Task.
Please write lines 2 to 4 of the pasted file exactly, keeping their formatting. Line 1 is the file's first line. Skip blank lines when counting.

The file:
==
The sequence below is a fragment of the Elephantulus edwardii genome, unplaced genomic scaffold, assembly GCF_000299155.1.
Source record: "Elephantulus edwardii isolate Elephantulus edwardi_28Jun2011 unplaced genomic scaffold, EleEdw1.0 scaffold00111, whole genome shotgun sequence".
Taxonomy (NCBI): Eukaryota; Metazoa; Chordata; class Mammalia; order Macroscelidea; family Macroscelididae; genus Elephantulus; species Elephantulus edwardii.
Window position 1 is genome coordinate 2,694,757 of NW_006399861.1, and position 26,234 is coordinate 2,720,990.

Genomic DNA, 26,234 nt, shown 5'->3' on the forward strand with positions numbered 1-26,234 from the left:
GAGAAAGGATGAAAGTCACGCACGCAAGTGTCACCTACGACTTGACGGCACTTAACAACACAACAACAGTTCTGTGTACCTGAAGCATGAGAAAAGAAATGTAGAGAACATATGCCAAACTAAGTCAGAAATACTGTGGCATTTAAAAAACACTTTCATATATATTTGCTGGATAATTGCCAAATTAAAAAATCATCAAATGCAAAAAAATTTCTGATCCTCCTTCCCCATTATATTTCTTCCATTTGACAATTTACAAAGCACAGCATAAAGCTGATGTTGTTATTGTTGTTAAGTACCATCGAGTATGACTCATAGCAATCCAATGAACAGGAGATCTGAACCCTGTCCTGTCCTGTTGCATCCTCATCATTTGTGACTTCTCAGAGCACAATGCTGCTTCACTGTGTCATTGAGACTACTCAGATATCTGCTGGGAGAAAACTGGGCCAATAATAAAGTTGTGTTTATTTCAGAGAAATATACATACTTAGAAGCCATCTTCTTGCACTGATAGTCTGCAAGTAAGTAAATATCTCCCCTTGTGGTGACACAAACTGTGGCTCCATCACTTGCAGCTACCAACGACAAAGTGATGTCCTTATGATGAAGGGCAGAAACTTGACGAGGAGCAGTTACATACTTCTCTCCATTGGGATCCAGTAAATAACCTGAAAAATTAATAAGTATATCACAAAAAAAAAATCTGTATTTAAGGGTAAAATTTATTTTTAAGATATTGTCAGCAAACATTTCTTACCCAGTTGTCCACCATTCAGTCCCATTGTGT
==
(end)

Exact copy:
Source record: "Elephantulus edwardii isolate Elephantulus edwardi_28Jun2011 unplaced genomic scaffold, EleEdw1.0 scaffold00111, whole genome shotgun sequence".
Taxonomy (NCBI): Eukaryota; Metazoa; Chordata; class Mammalia; order Macroscelidea; family Macroscelididae; genus Elephantulus; species Elephantulus edwardii.
Window position 1 is genome coordinate 2,694,757 of NW_006399861.1, and position 26,234 is coordinate 2,720,990.